And thus began a very wonderful five nights and four days together.

To be continued…

Jeopardy question: What is TC5 X5J?

Answer: The license number of Andrew’s “new” 2005 Honda Accord, titled in his name!

This morning, one of Andrew’s profs allowed him to leave class early, so that Scott and I, in the Durango, could pick him up at MSU and drive to the house of Kim (the seller of said vehicle, from whom our family members have now bought a total of seven used cars) before she had to leave for work. We arrived there at noon, and by 1:00 PM, he had signed the paperwork, bought the car (with a loan from the First Familial Bank of Walnut Shade), driven to the license bureau, paid the sales tax and licensing fee, and was headed with license plates in hand to Chick-fil-A to treat us to lunch!

For one thing, if you ever want to buy a great used car in the Springfield area, go to Hughes Auto Sales. Kim buys and sells them, and Carlos fixes them up like new. They make a great team. (I had to nearly drag him to get him into this picture. He’s a superb mechanic and an all-around super nice guy.)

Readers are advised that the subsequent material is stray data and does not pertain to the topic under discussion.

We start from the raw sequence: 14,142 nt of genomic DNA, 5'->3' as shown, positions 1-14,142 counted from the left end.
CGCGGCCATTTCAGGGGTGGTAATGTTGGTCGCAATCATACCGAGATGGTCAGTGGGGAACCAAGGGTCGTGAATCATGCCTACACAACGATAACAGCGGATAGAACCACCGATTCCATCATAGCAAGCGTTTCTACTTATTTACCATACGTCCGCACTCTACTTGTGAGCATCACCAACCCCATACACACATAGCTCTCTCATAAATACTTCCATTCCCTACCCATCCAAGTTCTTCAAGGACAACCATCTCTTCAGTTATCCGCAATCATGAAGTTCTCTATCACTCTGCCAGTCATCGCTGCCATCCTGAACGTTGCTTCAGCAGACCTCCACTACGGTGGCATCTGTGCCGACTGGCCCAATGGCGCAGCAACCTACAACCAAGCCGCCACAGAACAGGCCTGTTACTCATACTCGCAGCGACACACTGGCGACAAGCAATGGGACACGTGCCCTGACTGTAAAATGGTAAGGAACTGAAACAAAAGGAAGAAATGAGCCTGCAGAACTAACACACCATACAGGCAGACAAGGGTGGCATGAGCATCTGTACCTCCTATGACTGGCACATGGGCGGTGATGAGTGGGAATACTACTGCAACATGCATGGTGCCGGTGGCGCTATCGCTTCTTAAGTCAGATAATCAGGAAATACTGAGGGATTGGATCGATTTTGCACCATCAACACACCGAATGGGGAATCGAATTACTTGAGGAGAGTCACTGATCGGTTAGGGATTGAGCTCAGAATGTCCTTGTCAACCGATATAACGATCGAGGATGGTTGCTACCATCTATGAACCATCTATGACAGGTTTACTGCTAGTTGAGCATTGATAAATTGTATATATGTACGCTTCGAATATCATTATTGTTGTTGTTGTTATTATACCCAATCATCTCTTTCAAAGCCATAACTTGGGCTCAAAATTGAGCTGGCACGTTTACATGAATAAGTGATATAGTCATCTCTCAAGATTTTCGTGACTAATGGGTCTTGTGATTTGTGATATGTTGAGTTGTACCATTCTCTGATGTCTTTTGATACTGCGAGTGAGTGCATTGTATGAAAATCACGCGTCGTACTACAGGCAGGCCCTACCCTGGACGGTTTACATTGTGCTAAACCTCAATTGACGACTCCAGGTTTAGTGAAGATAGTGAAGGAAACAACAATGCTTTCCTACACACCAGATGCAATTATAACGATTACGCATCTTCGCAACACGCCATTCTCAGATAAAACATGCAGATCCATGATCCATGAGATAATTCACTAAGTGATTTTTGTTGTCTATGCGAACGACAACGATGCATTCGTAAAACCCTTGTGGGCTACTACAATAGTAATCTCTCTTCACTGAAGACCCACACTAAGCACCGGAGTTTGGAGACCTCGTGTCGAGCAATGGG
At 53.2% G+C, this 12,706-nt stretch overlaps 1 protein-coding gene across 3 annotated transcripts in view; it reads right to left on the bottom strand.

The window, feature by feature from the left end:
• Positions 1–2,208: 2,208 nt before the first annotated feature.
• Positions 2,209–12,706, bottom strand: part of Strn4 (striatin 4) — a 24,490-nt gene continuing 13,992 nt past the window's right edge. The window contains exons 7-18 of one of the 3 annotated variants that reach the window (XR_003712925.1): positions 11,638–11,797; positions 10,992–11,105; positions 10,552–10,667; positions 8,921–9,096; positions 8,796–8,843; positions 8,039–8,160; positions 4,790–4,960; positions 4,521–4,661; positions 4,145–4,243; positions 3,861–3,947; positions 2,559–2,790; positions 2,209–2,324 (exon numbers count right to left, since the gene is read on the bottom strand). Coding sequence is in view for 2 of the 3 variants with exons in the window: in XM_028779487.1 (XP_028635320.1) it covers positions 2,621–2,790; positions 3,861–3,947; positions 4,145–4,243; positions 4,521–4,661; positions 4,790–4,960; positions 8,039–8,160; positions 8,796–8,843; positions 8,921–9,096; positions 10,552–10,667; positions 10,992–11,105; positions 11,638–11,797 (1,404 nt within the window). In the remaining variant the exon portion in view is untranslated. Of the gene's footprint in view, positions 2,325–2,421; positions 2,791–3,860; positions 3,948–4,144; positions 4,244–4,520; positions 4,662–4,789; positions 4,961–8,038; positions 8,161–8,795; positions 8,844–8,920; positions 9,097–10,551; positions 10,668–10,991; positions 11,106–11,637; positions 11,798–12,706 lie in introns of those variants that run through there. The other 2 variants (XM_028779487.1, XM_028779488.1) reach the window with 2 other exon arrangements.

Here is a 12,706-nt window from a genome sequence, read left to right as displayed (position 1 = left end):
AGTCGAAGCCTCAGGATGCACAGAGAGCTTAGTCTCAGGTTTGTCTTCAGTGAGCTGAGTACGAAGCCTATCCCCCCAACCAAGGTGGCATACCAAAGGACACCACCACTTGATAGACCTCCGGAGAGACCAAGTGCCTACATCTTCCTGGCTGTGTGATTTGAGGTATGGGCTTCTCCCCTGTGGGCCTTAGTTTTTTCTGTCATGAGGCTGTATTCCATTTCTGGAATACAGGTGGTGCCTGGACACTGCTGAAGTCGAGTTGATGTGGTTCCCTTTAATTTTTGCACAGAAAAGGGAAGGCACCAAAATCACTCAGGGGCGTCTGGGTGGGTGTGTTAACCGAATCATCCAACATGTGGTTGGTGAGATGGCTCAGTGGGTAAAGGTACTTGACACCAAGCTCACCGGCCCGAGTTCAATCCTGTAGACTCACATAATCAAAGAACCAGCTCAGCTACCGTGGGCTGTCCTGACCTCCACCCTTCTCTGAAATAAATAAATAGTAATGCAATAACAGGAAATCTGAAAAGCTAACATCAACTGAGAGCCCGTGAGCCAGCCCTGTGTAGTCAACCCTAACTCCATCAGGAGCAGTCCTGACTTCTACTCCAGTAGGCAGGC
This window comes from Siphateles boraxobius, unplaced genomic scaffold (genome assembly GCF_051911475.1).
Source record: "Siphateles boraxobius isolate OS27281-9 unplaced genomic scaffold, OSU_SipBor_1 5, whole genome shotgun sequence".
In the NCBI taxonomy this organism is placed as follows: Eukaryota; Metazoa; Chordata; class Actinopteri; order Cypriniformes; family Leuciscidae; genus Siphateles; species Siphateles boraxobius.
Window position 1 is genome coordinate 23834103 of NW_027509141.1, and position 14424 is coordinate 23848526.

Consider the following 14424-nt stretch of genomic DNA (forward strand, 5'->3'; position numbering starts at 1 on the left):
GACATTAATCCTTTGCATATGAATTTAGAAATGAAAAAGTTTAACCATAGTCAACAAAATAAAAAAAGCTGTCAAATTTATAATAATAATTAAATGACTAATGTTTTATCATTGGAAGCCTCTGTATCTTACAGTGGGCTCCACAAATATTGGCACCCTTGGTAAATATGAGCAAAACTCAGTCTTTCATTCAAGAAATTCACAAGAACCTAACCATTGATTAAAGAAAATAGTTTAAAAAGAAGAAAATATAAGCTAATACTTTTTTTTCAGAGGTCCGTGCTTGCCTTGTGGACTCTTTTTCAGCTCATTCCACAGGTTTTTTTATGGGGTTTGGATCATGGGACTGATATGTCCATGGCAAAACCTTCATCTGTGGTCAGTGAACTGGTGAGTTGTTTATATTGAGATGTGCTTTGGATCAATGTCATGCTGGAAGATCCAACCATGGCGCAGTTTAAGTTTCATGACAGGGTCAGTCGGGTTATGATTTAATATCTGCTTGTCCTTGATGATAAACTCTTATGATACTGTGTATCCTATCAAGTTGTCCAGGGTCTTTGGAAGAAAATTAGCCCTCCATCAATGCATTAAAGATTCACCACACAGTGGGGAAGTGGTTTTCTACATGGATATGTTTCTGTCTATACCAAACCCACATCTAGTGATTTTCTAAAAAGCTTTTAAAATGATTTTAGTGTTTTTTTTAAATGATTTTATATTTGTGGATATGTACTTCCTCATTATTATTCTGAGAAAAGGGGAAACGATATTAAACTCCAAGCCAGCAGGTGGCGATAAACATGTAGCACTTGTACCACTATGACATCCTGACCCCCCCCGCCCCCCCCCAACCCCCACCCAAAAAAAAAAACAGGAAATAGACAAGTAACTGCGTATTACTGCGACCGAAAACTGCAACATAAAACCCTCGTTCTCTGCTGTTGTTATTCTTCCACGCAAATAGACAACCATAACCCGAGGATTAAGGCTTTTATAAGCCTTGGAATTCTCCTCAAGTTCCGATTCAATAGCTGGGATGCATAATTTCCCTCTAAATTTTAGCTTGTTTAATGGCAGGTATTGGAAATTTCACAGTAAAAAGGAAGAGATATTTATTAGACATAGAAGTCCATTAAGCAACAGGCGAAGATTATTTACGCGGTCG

Andrew, Kim, & Carlos

And now I simply must tell you about the license bureau deal.

It’s located on the Park Central square in downtown Springfield, just a few doors from where Josiah used to live and work, and near where Andrew gets his suave hair cuts. Scott and Andrew were in Andrew’s car and I was following in the Durango. Andrew dropped Scott in front of the building and turned off the square (which is more like a circle) to find a place to park. As you probably know, parking in downtown Springfield – like parking in most downtowns – is hard to come by, but Andrew found a little lot just a block away that said “Free Customer Parking – 2 Hour Limit.” The lot was nearly full but just happened to have exactly two empty spaces, which we snagged.